Interview of Sue Foley
by Monica Yasher

Posted on 3/10/2010 by Monica Yasher

(Pittsburgh, PA) I had the opportunity to speak with Sue Foley. Sue has a lot going on. She was creating a new album with Peter Karp. She has written books on the music industry. She has created a compilation of women blues players. Let's see what Sue shared with us:

Monica: Hi Sue! I laid out this interview with a couple of subcategories. I would like to talk about the beginning of your career. I’d like to speak with you about songwriting, life in general and do some fun girly girl questions that we do.

Sue: Sure! Great!

M: You were very young when you first started playing the blues. I believe I read that you were around sixteen?

S: Yes.

M: And, you were fortunate and talented enough to sit in with a lot of major blues artists when you were so young. My question to you is, did any of those major blues artists give you any advice or tips that really sat well with you that the advice caused you to live by.

S: You know what, I wasn’t comfortable asking a lot of those guys for advice. Actually, the only advice I had was not to smoke on stage. And, I was told not to use a set list. I thought that because I was female, I always felt a little bit of distance between me and those guys. As for the other women I hung out with, I’m not sure they gave me advice. I was perceptive of how they handled things. I would watch people.

M: In regard to songwriting, what do you think was your best songwriting experience?

S: Probably the stuff I’m doing with Peter Karp in the "He Said She Said" project that I’m working on. I think it is definitely the best songwriting that I have done. He’s such a great songwriter and an inspiration and that has really stirred my creative impulse.

M: You are doing a CD?

S: We are finishing it up.

M: For all of the newer songwriters out there, let‘s share some thoughts. Cowriting is sort of like dating. Did you ever abandon a songwriting session?

S: Not abandon. But I have done a couple that it really didn’t click. Actually I don’t really do cowriting in the traditional way that people think of it, which is where two people get together and sit in a room and hack stuff out. I really have a hard time with that. Usually with Peter, for instance, we recorded stuff for my own upcoming record and he helped me finish some songs. But, I had already done my part and showed him what I had. We worked individually. I have a really hard time going to that place where I’m sitting in someone else’s presence.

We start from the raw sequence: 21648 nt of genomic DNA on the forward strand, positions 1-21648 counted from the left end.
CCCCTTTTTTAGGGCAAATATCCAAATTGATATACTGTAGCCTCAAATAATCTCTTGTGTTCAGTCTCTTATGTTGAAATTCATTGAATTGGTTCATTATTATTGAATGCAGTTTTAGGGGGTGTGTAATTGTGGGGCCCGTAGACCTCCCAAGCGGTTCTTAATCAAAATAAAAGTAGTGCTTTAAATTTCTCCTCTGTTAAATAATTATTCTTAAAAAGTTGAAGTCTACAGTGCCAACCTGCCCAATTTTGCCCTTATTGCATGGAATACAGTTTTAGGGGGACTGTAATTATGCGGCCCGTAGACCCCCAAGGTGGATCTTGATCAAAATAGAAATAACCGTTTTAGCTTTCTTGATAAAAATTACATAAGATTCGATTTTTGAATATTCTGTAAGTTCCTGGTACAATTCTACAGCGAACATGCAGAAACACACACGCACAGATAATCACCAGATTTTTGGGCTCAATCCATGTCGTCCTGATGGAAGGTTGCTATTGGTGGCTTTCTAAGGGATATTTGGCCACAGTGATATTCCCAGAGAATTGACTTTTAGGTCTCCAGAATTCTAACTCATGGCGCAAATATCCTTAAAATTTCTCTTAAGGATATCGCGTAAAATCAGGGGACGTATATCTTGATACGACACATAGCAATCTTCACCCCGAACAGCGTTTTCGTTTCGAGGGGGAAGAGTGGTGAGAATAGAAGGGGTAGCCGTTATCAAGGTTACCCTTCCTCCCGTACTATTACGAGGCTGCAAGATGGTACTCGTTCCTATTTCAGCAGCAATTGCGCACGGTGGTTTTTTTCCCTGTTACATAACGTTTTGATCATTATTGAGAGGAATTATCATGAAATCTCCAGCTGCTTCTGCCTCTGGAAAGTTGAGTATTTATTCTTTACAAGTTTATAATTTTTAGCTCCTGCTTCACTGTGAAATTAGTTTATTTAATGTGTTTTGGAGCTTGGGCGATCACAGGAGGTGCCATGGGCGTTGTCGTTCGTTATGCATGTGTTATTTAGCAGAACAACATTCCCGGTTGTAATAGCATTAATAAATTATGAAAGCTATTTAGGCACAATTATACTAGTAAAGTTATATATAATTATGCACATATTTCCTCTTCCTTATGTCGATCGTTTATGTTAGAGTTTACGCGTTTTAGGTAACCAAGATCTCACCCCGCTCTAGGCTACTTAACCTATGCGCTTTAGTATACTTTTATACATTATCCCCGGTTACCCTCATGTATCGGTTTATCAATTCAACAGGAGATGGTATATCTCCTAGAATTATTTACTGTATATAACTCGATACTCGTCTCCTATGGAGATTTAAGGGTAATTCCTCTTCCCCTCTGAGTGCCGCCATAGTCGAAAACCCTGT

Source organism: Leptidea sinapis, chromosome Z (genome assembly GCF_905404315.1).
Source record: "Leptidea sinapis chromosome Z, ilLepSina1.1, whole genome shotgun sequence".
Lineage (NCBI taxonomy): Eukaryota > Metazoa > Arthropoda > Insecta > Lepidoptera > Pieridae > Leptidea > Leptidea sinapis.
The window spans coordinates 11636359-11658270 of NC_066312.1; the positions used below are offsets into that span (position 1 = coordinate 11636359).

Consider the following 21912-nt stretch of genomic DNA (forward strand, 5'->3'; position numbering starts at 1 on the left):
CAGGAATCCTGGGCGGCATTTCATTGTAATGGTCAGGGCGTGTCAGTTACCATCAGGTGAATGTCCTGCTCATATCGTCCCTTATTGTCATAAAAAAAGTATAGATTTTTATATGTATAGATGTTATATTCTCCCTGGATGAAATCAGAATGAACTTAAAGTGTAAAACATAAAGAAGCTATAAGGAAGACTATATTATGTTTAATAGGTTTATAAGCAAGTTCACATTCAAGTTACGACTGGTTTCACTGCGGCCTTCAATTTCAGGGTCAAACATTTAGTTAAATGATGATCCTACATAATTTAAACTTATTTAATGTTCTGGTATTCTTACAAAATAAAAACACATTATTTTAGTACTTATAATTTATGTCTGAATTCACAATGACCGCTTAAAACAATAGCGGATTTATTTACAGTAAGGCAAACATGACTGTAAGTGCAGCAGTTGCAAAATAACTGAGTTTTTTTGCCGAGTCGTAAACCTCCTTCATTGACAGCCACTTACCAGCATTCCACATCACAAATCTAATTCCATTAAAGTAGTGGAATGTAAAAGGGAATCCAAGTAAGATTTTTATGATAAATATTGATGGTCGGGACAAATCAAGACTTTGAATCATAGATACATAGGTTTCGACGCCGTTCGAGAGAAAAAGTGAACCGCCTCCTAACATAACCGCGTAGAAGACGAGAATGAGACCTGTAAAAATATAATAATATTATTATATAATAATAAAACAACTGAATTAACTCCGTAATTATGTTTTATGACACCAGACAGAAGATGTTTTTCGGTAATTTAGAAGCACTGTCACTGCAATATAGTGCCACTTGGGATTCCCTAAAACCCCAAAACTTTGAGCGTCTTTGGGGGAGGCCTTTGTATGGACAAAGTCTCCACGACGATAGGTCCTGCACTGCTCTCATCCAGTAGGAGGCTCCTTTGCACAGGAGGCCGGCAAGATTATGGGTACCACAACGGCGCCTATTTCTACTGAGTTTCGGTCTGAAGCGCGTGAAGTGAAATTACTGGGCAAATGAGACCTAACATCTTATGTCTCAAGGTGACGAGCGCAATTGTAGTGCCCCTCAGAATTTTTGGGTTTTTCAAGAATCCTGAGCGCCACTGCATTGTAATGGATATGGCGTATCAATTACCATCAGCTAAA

M: So what he did is lay done some lycs and mp3’d the cuts to you, and then you wrote the lyrics. Is that what you had going on?

S: That’s what I did actually. I had songs that we were going to go in the studio and do. And, they weren’t finished. Or, I wasn’t quite happy with them. And, I couldn’t quite bring them anywhere. So, I showed them to him and he kind of added a little bit here and there. I think that’s a really good way to do cowriting. That way you can have your privacy as well.

M: I agree. Do you think your songwriting is unique?

S: I think we are all unique. I don’t know if I am more unique than anyone else or if my themes are. I really don’t know. I can’t say I have a perspective on that.

M: As a songwriter you bring your own experiences to the table. You pull from your own life. I guess that makes each songwriter unique.

S: Exactly. If you can tap into your own story and not try to take from someone else, that’s a good thing.

M: Let’s move on to the guitar. How do you determine when your body of work should be acoustic or electric?

S: I don’t really know. It’s just that some songs sound better acoustically, and you kind of know that when you write them. Some songs have a rock and roll feel. Some songs are good both ways. I have done some songs in my show both ways.

M: When you begin to write a song, do you typically start acoustically? Or, do you pick up the electric?

S: I always play acoustic. I always play my Flamenco guitar when I’m at home. I never touch electric. I like acoustic guitars.

M: Did you ever put your little boy to sleep playing acoustic guitar?

S: He used to put his hand on the guitar to stop me from playing! (LOL) It meant I wasn’t paying attention to him!

M: They are smart when they are young.

S: Too smart!

M: Why do you prefer the Telecaster and the Flamenco?